Due diligence has become endemic in Australian legislation and in case law, to the point that it has become, in the philosopher Immanuel Kant’s terms, a categorical imperative. That is, our lawmakers seem to have decided that due diligence is universal in its application and creates a moral justification for action. This also means the converse, that failure to act demands sanction against the failed decision maker.
This applies to dam safety management which represents the archetypical high consequence – low likelihood event. It is now essential to have positively demonstrated safety due diligence in a way that can withstand post-event judicial scrutiny. Presently the only way this can be done is by using the notion of criticality and precaution, not hazard and risk. The test is not that of risk acceptability (as low as reasonably practicable or ALARP), rather it is that no further reasonably practicable precautions (so far as is reasonably practicable or SFAIRP) are available, and that what results is not prohibitively dangerous.
This paper will document the difference between the two approaches and how to positively demonstrate safety due diligence. It also discusses the definition of ALARP as stated in ANCOLD’s Guidelines on Risk Assessment 2003 and the relevance of the safety case principle for dam safety management.Learn more
2020 – The Safety CaseLearn more
Shane McGrath, Mark Arnold, Josh Rankin, Gavan Hunter
Greenvale Dam is a critical storage for the supply of potable water to Melbourne. The dam had been upgraded through current risk management techniques, and an ALARP assessment completed at that time. However, it was decided that a more comprehensive demonstration of ALARP was warranted to satisfy the dam owner’s duty of care. Since there is no comprehensive guidance in the dams industry for owners and their advisors to reference, the safety case approach used extensively in other hazardous industries was adopted. Considering the approaches used by Victoria’s Worksafe, the Institution of Engineers Australia and the National Offshore Petroleum Safety and Environmental Management Authority (NOPSEMA), the key components of the safety case for Greenvale dam were identified then developed to provide a logical, structured and comprehensive argument for the safety of Greenvale Dam. This paper provides an overview of components of the safety case developed for Greenvale Dam, the use of safety cases for dams and where process improvements could be made.Learn more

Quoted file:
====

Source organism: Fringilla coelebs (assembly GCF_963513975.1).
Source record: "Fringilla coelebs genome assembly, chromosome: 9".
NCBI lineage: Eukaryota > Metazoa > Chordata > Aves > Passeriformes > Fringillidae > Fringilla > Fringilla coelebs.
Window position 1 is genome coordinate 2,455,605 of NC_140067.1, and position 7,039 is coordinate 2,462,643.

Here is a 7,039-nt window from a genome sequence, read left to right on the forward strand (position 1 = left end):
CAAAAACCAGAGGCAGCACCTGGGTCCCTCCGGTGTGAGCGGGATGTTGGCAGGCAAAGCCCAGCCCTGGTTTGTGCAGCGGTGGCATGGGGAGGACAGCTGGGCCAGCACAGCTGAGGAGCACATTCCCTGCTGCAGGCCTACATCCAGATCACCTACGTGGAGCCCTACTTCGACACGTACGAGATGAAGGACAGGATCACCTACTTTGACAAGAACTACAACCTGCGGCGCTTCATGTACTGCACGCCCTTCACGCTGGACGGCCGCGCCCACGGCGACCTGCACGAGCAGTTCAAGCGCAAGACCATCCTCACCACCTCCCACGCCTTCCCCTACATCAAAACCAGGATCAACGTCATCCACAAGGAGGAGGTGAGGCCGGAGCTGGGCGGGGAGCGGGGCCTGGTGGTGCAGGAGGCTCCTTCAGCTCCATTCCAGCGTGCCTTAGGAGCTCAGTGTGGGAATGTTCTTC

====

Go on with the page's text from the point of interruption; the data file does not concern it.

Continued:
2021 – Designing dam safety emergency exercises in an inter-related risk environment to build resilienceLearn more
Richard Mannix, Michael Cawood, Joseph Matthews, Siraj Perera
Guidance material available to dam owners both domestically and internationally on testing dam safety emergency plans (DSEP) and running exercises is relatively general in nature. Guidance specific to dams that assists owners to design risk informed exercise scenarios tailored to their dam(s) total risk profile and the broader context in which the consequences of dam and operational safety failures would materialise, is limited.
This paper presents a framework that guides dam owners through a progressive scenario development process that enables the systematic identification of both dam and operational safety matters that require exploration as part of DSEP exercising. This level of rigour in guidance material has, until now, been missing and is particularly relevant in the context of dam owners demonstrating due diligence and SFAIRP imperatives while also bringing dam safety management closer to achieving the safety case.Learn more